"How could we find it, then?" Purim asked. "There must be something that would give it away. Maybe some development?"
"I have never seen anything of the sort. I believe your best hope is for Randi to try and find the Wind Palace that resides in Sprite village. The Wind Seed located in the palace should give off a great deal of Mana energy. If you can manage to see it, you could find it that way."
"I'll do my best," Randi agreed. "Thanks for the help."
"We all must help the Mana Knight how we can. Let me tell you something else that I have seen up there. There have been many groups of soldiers wandering around in the area. Monsters have been appearing there too... I suggest you hurry, but be on your guard. The Empire is no doubt trying to find the palace too. And they have many strong people on their side."
"We've got some power too," Keith interjected. "Bring ‘em on!"
Luka shook her head. "You don't begin to appreciate what you're up against. The Emperor has some powerful bodyguards who will die to defend him and what he offers. They are all practiced in some form of magic. And they are experienced. As powerful as you think your magic to be, you would quickly find out otherwise."
"It doesn't matter," Randi interjected. "I've got to go there, so I might as well get going. This isn't going to be finished until the Empire is beaten down. I might as well get started on my part."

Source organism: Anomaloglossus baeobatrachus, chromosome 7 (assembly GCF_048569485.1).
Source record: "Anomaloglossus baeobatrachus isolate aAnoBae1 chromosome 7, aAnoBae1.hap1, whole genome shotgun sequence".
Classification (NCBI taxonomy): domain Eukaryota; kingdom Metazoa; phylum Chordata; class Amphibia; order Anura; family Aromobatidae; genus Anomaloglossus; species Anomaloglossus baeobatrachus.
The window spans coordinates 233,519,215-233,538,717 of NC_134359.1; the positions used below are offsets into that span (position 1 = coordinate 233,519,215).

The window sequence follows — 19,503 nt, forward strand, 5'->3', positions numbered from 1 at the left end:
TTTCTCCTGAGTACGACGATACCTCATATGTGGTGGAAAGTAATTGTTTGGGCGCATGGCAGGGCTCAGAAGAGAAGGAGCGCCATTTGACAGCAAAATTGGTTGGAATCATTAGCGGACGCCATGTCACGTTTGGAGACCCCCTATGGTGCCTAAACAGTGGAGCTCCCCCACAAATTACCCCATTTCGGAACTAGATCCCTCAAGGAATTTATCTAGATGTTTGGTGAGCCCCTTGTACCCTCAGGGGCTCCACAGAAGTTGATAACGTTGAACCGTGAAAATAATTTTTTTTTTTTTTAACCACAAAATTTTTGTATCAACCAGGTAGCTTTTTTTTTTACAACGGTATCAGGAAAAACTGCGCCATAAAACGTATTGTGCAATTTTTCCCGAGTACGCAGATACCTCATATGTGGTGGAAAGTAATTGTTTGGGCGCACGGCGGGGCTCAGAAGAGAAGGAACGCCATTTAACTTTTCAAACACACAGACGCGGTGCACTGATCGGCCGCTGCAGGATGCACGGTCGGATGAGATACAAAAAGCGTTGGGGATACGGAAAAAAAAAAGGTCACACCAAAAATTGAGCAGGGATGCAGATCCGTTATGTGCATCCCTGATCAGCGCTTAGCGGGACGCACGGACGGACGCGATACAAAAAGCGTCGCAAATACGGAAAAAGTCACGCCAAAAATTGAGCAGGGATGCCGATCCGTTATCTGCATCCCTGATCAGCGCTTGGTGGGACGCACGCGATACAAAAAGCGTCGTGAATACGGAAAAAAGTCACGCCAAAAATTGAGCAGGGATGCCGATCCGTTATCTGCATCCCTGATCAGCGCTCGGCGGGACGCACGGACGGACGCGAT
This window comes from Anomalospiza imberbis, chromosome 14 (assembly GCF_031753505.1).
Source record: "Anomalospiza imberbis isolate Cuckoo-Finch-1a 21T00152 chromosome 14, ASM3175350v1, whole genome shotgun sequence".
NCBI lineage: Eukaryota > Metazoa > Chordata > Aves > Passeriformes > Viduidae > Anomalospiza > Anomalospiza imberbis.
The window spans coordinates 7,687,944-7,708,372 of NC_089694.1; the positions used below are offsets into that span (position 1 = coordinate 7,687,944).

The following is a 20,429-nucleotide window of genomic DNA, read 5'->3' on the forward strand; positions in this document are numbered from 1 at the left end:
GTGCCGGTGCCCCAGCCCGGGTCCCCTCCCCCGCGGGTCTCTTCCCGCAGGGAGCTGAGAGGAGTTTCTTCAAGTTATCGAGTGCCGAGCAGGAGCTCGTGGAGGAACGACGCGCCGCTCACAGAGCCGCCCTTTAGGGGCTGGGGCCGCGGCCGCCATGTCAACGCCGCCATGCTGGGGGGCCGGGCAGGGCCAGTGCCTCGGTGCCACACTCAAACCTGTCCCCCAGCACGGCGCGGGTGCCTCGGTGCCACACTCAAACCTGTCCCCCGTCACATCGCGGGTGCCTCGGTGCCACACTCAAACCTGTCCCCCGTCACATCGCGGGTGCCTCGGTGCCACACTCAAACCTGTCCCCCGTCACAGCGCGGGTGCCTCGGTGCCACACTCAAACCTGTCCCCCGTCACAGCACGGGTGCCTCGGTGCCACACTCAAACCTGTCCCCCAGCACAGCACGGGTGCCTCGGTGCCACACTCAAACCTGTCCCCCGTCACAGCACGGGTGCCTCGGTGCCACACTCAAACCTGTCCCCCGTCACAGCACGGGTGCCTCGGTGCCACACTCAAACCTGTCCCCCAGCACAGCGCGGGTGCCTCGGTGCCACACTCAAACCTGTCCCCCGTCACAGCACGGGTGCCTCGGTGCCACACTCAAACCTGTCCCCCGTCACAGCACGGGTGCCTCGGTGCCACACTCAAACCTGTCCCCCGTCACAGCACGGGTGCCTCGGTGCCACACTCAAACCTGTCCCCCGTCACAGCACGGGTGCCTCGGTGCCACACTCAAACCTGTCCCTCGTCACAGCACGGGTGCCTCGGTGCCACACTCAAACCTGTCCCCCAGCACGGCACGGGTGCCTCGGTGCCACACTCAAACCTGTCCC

Luka sighed. "Keep that attitude about you, Randi. You'll need it before long. I think this may be the last time we will talk for a long time. I will be watching you whenever possible, but I can be of no further help, I fear."
"You've a great help so far," Randi replied honestly. "I can't think of anything I've needed more these past days than information. I don't think that's going to change in the future."
"Then let me give you one last piece of advice," Luka replied, glancing at both Purim and Keith. "These two are going to be useful to you as you permit."
The three continued northwards after saying goodbye to Luka. Before they had parted, Luka repeated her hunch that they would not see each other for a long time. In a way, Randi felt sad. Luka was one person who he had no complaints about. She had given him information when he was in need. She had given him directions when he was lost. And she had arranged for help in the form of Purim and Keith when he was in need of it. She insisted on considering him the Mana Knight, but she didn't expect anything super-human of him. She only expected him to drive forwards at all times, which was logical.
Now, he decided, he would have to figure out things on his own. All he had to rely on were two individuals who seemed to hate each other and had their own agendas. Privately, he decided that he couldn't afford to count on either one.